It’s never easy. It always stings, but saying “good-bye” is often a necessity in life. Especially when it comes to writers and bad manuscripts.
As my readers know, I’ve been working on the 5th installment of the Gemini Island Shifters series. Hopefully, once done, this new romance will take its place with the others.
I had almost 20,000 words done this past week. I had it plotted, outlined on paper, and well thought out in my head. I had characters, histories, conflicts, all ready to go. I began writing, pleased with the tension and sensual promise between the hero and heroine.
And then, 20,000 words in, I made a startling realization. I hated it. I can’t even tell you why specifically. There was just something about the heroine that felt off, something about the conflicts that seemed false, something, something, something.
I agonized over it for a few days. And when I say agonized, I’m not really exaggerating. I felt a little sick, a little green. And it was all because I knew if I continued, I’d be unhappy with the story and my readers might be disappointed.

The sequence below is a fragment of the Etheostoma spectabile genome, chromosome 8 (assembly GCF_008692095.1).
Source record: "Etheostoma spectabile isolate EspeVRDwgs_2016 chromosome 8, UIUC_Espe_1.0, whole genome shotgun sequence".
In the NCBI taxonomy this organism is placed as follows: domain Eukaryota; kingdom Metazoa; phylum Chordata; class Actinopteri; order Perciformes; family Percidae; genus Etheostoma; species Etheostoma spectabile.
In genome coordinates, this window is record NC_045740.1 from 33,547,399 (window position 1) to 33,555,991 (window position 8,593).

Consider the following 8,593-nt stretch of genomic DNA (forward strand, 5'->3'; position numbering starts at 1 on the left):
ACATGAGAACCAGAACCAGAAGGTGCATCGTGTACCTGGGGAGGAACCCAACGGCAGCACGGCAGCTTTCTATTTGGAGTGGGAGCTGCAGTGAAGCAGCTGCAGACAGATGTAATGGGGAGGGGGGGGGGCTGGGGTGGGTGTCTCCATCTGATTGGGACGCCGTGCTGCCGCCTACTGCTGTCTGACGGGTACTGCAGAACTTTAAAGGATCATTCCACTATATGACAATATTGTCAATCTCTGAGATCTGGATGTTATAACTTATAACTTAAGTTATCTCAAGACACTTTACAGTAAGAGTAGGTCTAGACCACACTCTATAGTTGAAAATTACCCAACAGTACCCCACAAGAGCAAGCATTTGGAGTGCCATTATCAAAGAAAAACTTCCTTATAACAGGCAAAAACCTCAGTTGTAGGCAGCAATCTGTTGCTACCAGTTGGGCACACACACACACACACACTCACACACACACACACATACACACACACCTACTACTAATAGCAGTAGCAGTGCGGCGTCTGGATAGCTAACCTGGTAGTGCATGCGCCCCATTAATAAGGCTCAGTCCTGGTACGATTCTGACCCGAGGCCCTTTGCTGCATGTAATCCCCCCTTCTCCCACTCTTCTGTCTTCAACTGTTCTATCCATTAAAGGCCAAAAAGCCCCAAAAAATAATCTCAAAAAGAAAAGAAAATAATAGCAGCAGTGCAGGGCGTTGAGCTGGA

Decision time. Do I pitch it and begin from scratch or do I continue, hoping any issues will work themselves out?
It’s extremely hard for a writer to pitch their work. I still have my very first, flawed manuscript, and haven’t been able to get rid of it, despite its clear problems. There’s always the feeling that I might be able to improve it.
Not this one. There was good banter which I’ve been able to salvage, some nice tension which I’ll save. But otherwise, it’s going in the can. I started fresh upon making the decision to scrap it, and wrote 9000 new words the first day. Not bad, huh? The story already feels tighter and stronger, and I know it’ll make for a good read.
Was it hard to throw away “my baby?” A little. Was it necessary? Most definitely.